President Biden’s proposed budget includes a fully-restored Child Tax Credit, which could have significant implications for rural families if passed.
Both the Child Tax Credit and the Earned Income Tax Credit were expanded temporarily under the American Rescue Plan, but those expansions expired at the end of 2022.
The Rural Assembly has championed the permanent expansion of both credits, which disproportionately benefit rural communities, where there are more low-income workers, less access to services, and higher rates of child poverty.
What is Biden proposing? The budget proposal would expand the credit from $2,000 per child to $3,000 per child for children 6 years old and above, and to $3,600 per child for children under six.
It would also permanently reform the credit to make it fully refundable. Currently, if families don’t have a large enough tax burden, they don’t get the entire refund.
Why it matters: Under the current law, an estimated 3 million children living in rural America will not be eligible for the full $2,000 Child Tax Credit, according to the Center on Budget and Policy Priorities.
The families and children are not eligible because the family income is too low. Families don’t receive any tax credit for the first $2,500 they earn. After that, the credit phases in at only 15 cents on the dollar.
The result is that families that may need the money the most are less likely to get it, CBPP reports.
“For example, a single mom with two children, earning $15,000, receives less than half the credit amount of a similar family where a parent has a higher-paying job,” according to CBPP. “A family whose parent is unable to work in a year because, for example, they were laid off or an illness kept them from working receives no Child Tax Credit at all.”
Sarah Calame, a research assistant for CBPP, told the Daily Yonder in December that the current formula creates a special hardship in rural areas.
“The current Child Tax Credit leaves out children across the country, but leaves out sort of a larger share of children in rural areas due to disparities in pay between rural and urban areas,” she said.
Does the Child Tax Credit contribute to inflation? A letter from more than 200 economists to Congress in December says the Child Tax Credit, at under 0.4% of GDP, is too small to “meaningfully increase inflation, but it will help families meet rising costs.”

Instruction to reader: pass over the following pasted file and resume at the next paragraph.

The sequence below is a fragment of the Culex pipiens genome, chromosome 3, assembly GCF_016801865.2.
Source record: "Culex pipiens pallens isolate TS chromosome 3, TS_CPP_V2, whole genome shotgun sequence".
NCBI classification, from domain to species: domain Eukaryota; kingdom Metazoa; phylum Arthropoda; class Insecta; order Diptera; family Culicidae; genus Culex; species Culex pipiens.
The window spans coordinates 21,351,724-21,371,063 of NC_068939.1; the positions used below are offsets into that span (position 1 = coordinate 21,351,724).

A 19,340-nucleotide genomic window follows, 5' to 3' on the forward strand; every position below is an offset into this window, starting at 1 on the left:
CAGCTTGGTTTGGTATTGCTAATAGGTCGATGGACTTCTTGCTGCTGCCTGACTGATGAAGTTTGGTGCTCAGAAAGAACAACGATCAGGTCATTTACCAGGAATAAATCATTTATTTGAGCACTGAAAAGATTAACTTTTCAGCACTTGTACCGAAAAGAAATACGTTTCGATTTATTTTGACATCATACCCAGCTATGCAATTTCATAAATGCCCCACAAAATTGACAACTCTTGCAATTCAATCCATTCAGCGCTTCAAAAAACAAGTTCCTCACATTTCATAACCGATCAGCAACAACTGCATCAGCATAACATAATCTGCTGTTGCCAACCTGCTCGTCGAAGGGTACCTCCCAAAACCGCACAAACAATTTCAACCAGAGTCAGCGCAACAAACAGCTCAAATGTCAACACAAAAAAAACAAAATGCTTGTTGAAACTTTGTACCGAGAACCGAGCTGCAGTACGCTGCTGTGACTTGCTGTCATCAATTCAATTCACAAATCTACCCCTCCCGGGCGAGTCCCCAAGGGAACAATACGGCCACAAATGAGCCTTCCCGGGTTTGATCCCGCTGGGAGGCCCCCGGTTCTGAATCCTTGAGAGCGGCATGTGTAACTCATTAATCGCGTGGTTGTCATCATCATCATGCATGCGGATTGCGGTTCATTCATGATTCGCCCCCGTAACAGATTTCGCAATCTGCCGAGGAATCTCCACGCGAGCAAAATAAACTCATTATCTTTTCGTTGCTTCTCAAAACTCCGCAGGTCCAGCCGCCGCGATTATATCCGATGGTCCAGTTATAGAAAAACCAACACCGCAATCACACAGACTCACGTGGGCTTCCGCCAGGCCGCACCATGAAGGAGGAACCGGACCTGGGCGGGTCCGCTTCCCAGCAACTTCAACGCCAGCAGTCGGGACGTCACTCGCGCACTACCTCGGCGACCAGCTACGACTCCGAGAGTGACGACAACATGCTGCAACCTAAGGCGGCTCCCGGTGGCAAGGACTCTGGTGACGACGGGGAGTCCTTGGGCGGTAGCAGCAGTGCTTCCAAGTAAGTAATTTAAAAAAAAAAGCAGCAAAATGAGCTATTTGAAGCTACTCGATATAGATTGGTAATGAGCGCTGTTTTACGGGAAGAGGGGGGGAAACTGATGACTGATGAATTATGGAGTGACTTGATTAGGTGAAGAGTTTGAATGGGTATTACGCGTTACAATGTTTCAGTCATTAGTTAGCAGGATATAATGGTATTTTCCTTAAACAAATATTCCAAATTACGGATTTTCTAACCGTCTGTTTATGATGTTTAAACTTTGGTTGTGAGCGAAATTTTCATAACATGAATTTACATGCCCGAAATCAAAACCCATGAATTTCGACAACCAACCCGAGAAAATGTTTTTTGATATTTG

“Extending the expanded Child Tax Credit is one of the easiest, most effective, and direct tools currently at our disposal to help families deal with the impact of inflation on family budgets,” they wrote.
How did families use the credit in 2021? The Center on Budget and Policy Priorities found in 2021 that nine out of 10 low-income families were using the Child Tax Credit to pay for basic necessities and education.
The expansion of the Child Tax Credit during the pandemic was a bridge to opportunity, to hope, to a better night’s sleep for families across the country. For some families, it meant they might not have to choose between food and keeping the lights on. The expanded tax credit reduced poverty and strengthened families during the pandemic. We should return to what we know works to improve conditions for rural Americans who are working hard to get ahead.
What about the Earned Income Tax Credit? The proposed budget also includes making the expansion of the Earned Income Tax Credit for childless workers permanent, which the White House says would help pull low-paid workers out of poverty. (Learn more about the impact of EITC on rural communities in this from the Rural Assembly)
Whitney Kimball Coe is director of the Rural Assembly and vice president of national programs for the Center for Rural Strategies. Rural Strategies is a nonprofit, nonpartisan organization that also publishes the editorially independent Daily Yonder. Read the Daily Yonder’s statement of editorial independence.